That had been the Thor who did not know what he was, who did not understand that the brother who had stood at his side for centuries was not only not his brother, but a monster. And now he knew: everything, all the lies, all the scheming, all the things he had done and attempted to do, all that he was.
Would he still reach out?
Maybe. Thor had always been possessed of a kind heart, even under the self-absorption and short temper that had once ruled him; now... Loki could not say. But if Thor would have found it in him to exercise compassion before, the odds were probably greater now.
And that was why Loki had needed to come here to find Foster, and why he was now struggling to accept that she was out of his reach.
Wild frustration seized him, and Loki turned, lifting the scepter with a growl and sending a burst of spellpower to tear through the machines around him. Pieces of metal shrapnel went flying all around, alarming crackling noise coming from severed wires; he didn't stop, rending the air with unearthly blue light until they were all in ruins around him. He swung about, smashing the desk in two with the haft of his weapon and then lifting a hand, wreathed in flame, and slammed it into the remains of the furniture, setting it ablaze with a hot pulse that almost -- almost warmed him in its glow.
He was breathing unsteadily as he grabbed at the frayed threads of his self-control, wrangling himself in.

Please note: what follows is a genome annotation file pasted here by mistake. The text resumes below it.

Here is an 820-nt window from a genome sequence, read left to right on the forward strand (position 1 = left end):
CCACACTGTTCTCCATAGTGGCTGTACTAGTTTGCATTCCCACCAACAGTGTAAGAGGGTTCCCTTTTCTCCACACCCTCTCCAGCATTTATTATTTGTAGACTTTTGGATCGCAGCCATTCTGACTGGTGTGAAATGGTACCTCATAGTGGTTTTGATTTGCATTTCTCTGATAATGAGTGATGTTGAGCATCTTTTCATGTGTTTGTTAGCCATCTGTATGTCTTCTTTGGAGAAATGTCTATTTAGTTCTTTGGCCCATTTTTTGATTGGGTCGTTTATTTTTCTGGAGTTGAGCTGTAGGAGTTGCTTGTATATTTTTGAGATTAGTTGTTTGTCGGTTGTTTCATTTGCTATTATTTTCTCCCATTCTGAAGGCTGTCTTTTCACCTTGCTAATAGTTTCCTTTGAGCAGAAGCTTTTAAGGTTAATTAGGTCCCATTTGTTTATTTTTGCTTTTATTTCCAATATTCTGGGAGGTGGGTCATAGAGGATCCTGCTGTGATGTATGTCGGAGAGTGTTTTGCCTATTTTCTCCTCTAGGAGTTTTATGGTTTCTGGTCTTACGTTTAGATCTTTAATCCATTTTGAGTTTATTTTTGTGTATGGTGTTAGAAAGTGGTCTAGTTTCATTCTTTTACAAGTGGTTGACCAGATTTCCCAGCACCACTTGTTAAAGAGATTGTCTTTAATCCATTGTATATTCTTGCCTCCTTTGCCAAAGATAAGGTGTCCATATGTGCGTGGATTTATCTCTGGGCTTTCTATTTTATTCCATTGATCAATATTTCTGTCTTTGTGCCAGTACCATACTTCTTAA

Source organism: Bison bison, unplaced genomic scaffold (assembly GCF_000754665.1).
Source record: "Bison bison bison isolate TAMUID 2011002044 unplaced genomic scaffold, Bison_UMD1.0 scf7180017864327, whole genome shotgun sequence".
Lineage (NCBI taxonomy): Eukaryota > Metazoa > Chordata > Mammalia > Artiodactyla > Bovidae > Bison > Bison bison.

Killing her was more than just something he wanted; it was something he needed. It was closure.
Killing Jane Foster would make Thor's outstretched hand fall. It would make Thor hate him. And then... And then he could close that chapter of his life, seal away all those impossible wishes and pointless longings and the desperate desire to go back to the way things used to be, in a fairytale that he had once lived without knowing any better.
When there was no longer a thin illusory promise of forgiveness hanging over everything he did, giving him pause and hope, he could move on.
But Jane Foster was not here, and she would live, and Thor would never stop reaching out to him, and in his heart of hearts Loki would want to take that hand and go home.
Intellectually he knew that he could never go back. He could never truly be a part of Asgard again; he could never stand the whispers, the looks; he could never go back to being Thor's shadow, loving him obediently while wishing that he could be the one to come in first, even just once.
But in Thor's eyes, in Thor's mind, it would be as simple as saying yes, and then he would think, maybe...
He passed a trembling hand over his eyes, just for a moment, and then he shoved himself upright. There was nothing for him to do in New Mexico after all, and he had more important things to attend to.
When he returned to his thralls, they did not ask him what happened or how it went, and he said nothing to them other than a curt, "Let's move on."
As if it was so easy.